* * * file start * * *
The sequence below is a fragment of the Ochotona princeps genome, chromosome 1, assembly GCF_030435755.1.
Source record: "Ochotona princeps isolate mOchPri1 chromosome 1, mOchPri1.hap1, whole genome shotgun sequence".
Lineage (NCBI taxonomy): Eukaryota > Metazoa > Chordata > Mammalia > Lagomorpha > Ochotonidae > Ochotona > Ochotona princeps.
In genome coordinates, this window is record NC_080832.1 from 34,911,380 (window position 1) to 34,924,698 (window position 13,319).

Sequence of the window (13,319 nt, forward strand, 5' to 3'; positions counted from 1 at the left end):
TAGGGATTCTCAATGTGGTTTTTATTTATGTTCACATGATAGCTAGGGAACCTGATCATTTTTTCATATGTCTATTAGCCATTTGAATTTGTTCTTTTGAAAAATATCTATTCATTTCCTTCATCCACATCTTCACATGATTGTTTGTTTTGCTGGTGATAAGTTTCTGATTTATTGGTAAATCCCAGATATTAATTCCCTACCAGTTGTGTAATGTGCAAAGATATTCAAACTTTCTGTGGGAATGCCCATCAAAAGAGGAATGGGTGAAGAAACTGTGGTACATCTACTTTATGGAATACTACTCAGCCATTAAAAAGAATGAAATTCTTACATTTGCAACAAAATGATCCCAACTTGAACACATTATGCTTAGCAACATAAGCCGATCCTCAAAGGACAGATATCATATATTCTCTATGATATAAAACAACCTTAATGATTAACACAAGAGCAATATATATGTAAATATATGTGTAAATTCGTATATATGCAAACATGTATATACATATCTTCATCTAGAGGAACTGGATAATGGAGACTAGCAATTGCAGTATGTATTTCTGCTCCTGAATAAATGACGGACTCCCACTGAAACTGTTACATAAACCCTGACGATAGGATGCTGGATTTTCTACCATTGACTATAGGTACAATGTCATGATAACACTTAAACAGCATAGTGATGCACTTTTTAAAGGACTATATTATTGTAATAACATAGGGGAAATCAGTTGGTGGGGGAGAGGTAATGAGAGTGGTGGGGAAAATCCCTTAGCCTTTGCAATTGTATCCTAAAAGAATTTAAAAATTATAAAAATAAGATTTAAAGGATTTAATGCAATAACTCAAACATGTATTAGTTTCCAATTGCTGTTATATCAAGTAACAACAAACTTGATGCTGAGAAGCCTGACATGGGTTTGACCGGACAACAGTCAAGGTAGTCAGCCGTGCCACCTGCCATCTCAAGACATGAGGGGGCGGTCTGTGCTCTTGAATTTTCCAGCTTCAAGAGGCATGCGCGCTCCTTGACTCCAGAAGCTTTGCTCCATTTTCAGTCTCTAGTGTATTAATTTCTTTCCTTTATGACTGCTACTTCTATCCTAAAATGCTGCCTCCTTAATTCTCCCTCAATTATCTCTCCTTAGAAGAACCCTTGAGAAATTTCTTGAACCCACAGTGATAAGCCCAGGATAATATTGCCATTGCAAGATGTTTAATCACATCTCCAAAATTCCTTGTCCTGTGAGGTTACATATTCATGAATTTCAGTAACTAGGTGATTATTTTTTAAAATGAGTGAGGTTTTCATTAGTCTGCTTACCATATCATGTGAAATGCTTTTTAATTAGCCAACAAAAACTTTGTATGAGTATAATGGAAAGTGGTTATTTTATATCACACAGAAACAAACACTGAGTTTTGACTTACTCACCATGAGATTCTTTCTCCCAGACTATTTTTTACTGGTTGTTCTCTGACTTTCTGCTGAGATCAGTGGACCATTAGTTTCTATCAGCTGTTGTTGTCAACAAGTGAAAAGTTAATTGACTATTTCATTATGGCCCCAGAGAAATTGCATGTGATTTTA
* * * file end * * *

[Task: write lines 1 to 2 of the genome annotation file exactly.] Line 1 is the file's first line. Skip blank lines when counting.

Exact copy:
The sequence below is a fragment of the Ochotona princeps genome, chromosome 1, assembly GCF_030435755.1.
Source record: "Ochotona princeps isolate mOchPri1 chromosome 1, mOchPri1.hap1, whole genome shotgun sequence".